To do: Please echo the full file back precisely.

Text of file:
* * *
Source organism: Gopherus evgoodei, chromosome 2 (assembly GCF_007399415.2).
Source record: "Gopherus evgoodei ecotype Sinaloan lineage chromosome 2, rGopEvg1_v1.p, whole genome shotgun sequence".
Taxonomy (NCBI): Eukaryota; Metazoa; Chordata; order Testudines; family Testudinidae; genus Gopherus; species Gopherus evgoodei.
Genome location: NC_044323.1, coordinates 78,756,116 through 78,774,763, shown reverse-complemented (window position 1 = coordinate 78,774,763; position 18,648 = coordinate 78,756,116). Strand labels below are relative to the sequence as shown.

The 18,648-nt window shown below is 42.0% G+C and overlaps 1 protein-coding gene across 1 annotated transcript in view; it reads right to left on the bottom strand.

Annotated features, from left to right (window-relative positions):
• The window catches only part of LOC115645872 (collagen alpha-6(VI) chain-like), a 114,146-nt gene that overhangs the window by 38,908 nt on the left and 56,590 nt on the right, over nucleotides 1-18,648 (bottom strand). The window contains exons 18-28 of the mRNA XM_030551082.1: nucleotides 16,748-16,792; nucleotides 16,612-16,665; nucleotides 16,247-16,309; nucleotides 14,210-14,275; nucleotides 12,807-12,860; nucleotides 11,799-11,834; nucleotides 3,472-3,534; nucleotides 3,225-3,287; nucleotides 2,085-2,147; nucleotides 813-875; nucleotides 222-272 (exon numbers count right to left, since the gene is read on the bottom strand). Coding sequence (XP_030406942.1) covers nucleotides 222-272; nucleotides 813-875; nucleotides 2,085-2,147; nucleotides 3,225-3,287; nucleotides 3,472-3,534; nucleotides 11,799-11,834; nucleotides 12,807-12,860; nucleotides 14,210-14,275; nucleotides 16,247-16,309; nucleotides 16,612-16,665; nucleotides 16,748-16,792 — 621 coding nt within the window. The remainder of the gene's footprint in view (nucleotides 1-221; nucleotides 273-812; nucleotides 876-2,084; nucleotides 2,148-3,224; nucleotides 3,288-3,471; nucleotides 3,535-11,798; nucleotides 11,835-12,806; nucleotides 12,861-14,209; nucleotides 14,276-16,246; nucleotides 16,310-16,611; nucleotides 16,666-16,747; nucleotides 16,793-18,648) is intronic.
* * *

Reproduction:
Source organism: Gopherus evgoodei, chromosome 2 (assembly GCF_007399415.2).
Source record: "Gopherus evgoodei ecotype Sinaloan lineage chromosome 2, rGopEvg1_v1.p, whole genome shotgun sequence".
Taxonomy (NCBI): Eukaryota; Metazoa; Chordata; order Testudines; family Testudinidae; genus Gopherus; species Gopherus evgoodei.
Genome location: NC_044323.1, coordinates 78,756,116 through 78,774,763, shown reverse-complemented (window position 1 = coordinate 78,774,763; position 18,648 = coordinate 78,756,116). Strand labels below are relative to the sequence as shown.

The 18,648-nt window shown below is 42.0% G+C and overlaps 1 protein-coding gene across 1 annotated transcript in view; it reads right to left on the bottom strand.

Annotated features, from left to right (window-relative positions):
• The window catches only part of LOC115645872 (collagen alpha-6(VI) chain-like), a 114,146-nt gene that overhangs the window by 38,908 nt on the left and 56,590 nt on the right, over nucleotides 1-18,648 (bottom strand). The window contains exons 18-28 of the mRNA XM_030551082.1: nucleotides 16,748-16,792; nucleotides 16,612-16,665; nucleotides 16,247-16,309; nucleotides 14,210-14,275; nucleotides 12,807-12,860; nucleotides 11,799-11,834; nucleotides 3,472-3,534; nucleotides 3,225-3,287; nucleotides 2,085-2,147; nucleotides 813-875; nucleotides 222-272 (exon numbers count right to left, since the gene is read on the bottom strand). Coding sequence (XP_030406942.1) covers nucleotides 222-272; nucleotides 813-875; nucleotides 2,085-2,147; nucleotides 3,225-3,287; nucleotides 3,472-3,534; nucleotides 11,799-11,834; nucleotides 12,807-12,860; nucleotides 14,210-14,275; nucleotides 16,247-16,309; nucleotides 16,612-16,665; nucleotides 16,748-16,792 — 621 coding nt within the window. The remainder of the gene's footprint in view (nucleotides 1-221; nucleotides 273-812; nucleotides 876-2,084; nucleotides 2,148-3,224; nucleotides 3,288-3,471; nucleotides 3,535-11,798; nucleotides 11,835-12,806; nucleotides 12,861-14,209; nucleotides 14,276-16,246; nucleotides 16,310-16,611; nucleotides 16,666-16,747; nucleotides 16,793-18,648) is intronic.